Indian Journal of PsychiatryIndian Journal of Psychiatry
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Year : 2021  |  Volume : 63  |  Issue : 4  |  Page : 395-399

A study of thyroid profile in patients suffering from the first episode of mania: A cross-sectional study

Department of Psychiatry, SMS Medical College, Jaipur, Rajasthan, India

Correspondence Address:
Kuldeep Singh Yadav
3-D/162, Chitrakoot, Ajmer Road, Jaipur, Rajasthan
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Source of Support: None, Conflict of Interest: None

DOI: 10.4103/psychiatry.IndianJPsychiatry_33_20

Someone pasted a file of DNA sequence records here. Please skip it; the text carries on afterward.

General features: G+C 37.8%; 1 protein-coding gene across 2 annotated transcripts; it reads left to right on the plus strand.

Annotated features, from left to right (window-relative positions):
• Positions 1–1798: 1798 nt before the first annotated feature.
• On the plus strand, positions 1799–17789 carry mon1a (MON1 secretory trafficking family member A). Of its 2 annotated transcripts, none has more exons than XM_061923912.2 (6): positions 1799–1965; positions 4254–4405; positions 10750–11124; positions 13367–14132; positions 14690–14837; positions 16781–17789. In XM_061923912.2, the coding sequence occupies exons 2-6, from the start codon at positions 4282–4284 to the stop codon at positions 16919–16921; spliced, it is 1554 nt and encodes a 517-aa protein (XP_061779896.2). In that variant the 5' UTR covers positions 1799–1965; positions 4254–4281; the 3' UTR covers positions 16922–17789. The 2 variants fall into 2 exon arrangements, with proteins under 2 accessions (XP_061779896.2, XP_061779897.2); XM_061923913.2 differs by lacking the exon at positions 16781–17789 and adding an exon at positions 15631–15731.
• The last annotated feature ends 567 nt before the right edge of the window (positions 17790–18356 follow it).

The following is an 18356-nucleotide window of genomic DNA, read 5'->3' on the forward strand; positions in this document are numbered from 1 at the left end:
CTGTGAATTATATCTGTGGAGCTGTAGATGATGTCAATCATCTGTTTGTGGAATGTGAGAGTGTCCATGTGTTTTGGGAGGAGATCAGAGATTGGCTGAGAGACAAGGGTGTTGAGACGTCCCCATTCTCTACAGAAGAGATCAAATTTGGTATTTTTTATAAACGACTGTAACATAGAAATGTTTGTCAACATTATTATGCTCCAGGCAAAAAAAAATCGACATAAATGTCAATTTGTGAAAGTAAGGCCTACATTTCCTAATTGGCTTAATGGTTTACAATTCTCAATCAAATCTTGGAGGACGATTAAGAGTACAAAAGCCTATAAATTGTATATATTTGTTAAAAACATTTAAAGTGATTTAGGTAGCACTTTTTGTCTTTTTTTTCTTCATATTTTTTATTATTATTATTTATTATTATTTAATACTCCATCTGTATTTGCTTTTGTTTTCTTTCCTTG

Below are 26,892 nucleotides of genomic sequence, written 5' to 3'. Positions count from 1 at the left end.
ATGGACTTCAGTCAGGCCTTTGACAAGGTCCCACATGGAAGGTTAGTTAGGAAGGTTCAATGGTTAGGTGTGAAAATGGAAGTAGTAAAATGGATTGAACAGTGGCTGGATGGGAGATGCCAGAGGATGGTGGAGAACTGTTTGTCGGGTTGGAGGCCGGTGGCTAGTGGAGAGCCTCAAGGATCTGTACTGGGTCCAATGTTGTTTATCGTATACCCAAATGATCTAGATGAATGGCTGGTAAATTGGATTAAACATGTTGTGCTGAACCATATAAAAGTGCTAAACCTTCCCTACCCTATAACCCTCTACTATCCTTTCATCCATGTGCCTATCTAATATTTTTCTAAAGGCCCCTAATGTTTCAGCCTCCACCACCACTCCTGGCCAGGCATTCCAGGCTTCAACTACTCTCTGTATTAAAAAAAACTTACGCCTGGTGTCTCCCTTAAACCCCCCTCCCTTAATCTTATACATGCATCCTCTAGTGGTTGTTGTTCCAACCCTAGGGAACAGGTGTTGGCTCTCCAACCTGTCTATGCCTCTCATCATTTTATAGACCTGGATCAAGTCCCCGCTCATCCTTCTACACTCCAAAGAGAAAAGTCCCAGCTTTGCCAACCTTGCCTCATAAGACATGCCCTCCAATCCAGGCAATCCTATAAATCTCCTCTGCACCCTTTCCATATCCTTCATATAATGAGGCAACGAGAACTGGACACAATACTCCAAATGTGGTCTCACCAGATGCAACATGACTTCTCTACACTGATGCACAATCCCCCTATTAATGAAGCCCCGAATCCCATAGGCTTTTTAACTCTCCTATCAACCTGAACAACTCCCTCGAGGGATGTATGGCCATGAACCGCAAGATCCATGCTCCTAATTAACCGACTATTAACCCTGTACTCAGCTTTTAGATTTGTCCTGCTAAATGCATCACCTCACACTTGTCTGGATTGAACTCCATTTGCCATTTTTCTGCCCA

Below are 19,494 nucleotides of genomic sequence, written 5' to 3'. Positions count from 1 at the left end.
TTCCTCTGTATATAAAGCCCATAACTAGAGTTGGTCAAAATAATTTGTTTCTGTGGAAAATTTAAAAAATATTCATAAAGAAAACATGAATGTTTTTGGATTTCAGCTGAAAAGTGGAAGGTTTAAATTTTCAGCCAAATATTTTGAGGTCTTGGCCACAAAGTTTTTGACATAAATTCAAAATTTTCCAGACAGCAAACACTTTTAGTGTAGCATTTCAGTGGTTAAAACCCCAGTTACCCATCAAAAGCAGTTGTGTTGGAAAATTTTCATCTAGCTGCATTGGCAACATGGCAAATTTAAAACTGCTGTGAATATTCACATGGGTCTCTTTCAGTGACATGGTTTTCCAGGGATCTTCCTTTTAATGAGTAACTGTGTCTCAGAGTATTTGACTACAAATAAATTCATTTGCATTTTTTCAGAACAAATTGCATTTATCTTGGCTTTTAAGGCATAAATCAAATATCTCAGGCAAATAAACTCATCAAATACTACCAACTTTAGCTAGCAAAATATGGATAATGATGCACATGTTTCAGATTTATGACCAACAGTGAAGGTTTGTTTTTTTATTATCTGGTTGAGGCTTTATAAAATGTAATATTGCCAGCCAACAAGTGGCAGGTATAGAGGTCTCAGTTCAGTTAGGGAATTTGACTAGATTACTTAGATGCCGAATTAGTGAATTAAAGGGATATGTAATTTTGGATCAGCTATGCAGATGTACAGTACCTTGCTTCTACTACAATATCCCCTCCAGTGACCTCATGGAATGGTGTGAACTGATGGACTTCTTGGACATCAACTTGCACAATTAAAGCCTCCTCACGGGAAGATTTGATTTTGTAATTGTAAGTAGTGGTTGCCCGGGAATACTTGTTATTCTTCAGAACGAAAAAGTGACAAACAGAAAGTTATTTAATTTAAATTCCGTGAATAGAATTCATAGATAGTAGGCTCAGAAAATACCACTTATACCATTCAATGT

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Background: Thyroid function is commonly considered in the assessment of mood disorders. Reports of thyroid dysregulation in patients with mania are associated with several confounding factors. To eliminate confounding factors, studies of first-episode mania are desirable. This study tried to find out any relationship between thyroid disorders and mania. Aim: The aim of this study is to assess and compare the thyroid profile between first-episode mania and healthy controls and to ascertain the correlation between severity and duration of the manic episode with FT3, FT4, and thyroid-stimulating hormone (TSH) levels. Materials and Methods: This was a cross-sectional study conducted in the psychiatry department of a tertiary care hospital. Forty consecutive drug-naïve patients with first-episode mania, diagnosed according to the International Classification of Disease-10 (study group), were matched with 40 healthy controls (control group). Both the groups were compared on the basis of thyroid profile and thyroid levels were correlated with duration and severity of illness in the study group. Results: Nearly 7.5% of cases in the study group had hyperthyroidism, whereas 5% had subclinical hyperthyroidism. In contrast, normal controls showed 5% and 10% prevalence of hypothyroidism and subclinical hypothyroidism, respectively. A statistically significant lower level of TSH was observed in the study group (P < 0.001), whereas the mean serum levels of FT3 and FT4 were higher in the study group, but the difference was statistically nonsignificant. No significant correlation of thyroid hormones level with duration and severity of illness was noted. Conclusion: Our findings highlight a higher prevalence of hyperthyroidism in patients with mania and suggest the role of thyroid hormones in mania.



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